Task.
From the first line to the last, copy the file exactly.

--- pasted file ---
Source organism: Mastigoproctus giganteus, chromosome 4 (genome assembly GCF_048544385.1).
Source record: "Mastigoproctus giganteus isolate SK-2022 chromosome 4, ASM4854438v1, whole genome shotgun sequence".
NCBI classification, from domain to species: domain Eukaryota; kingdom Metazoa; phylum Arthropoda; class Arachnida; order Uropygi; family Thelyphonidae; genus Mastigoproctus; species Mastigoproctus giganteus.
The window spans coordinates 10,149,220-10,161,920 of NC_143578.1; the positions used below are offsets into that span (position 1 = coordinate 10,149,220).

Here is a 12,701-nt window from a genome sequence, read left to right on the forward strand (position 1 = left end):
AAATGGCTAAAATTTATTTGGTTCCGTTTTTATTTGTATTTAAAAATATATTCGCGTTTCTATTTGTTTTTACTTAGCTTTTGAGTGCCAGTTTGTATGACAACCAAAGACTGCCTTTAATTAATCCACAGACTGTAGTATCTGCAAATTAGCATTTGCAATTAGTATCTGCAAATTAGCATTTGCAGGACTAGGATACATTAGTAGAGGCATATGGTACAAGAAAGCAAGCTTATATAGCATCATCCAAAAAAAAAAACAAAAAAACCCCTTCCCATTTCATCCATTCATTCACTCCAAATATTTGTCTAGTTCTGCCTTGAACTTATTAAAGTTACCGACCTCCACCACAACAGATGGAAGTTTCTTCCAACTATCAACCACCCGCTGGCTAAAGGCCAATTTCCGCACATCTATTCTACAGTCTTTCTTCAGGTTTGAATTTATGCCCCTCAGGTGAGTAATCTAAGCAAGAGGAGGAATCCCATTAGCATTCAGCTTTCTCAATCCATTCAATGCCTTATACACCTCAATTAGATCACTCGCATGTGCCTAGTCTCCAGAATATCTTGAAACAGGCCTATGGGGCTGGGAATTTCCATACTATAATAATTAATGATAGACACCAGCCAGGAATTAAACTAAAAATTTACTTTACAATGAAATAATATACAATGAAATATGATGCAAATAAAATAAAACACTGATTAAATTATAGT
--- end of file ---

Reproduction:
Source organism: Mastigoproctus giganteus, chromosome 4 (genome assembly GCF_048544385.1).
Source record: "Mastigoproctus giganteus isolate SK-2022 chromosome 4, ASM4854438v1, whole genome shotgun sequence".
NCBI classification, from domain to species: domain Eukaryota; kingdom Metazoa; phylum Arthropoda; class Arachnida; order Uropygi; family Thelyphonidae; genus Mastigoproctus; species Mastigoproctus giganteus.
The window spans coordinates 10,149,220-10,161,920 of NC_143578.1; the positions used below are offsets into that span (position 1 = coordinate 10,149,220).

Here is a 12,701-nt window from a genome sequence, read left to right on the forward strand (position 1 = left end):
AAATGGCTAAAATTTATTTGGTTCCGTTTTTATTTGTATTTAAAAATATATTCGCGTTTCTATTTGTTTTTACTTAGCTTTTGAGTGCCAGTTTGTATGACAACCAAAGACTGCCTTTAATTAATCCACAGACTGTAGTATCTGCAAATTAGCATTTGCAATTAGTATCTGCAAATTAGCATTTGCAGGACTAGGATACATTAGTAGAGGCATATGGTACAAGAAAGCAAGCTTATATAGCATCATCCAAAAAAAAAAACAAAAAAACCCCTTCCCATTTCATCCATTCATTCACTCCAAATATTTGTCTAGTTCTGCCTTGAACTTATTAAAGTTACCGACCTCCACCACAACAGATGGAAGTTTCTTCCAACTATCAACCACCCGCTGGCTAAAGGCCAATTTCCGCACATCTATTCTACAGTCTTTCTTCAGGTTTGAATTTATGCCCCTCAGGTGAGTAATCTAAGCAAGAGGAGGAATCCCATTAGCATTCAGCTTTCTCAATCCATTCAATGCCTTATACACCTCAATTAGATCACTCGCATGTGCCTAGTCTCCAGAATATCTTGAAACAGGCCTATGGGGCTGGGAATTTCCATACTATAATAATTAATGATAGACACCAGCCAGGAATTAAACTAAAAATTTACTTTACAATGAAATAATATACAATGAAATATGATGCAAATAAAATAAAACACTGATTAAATTATAGT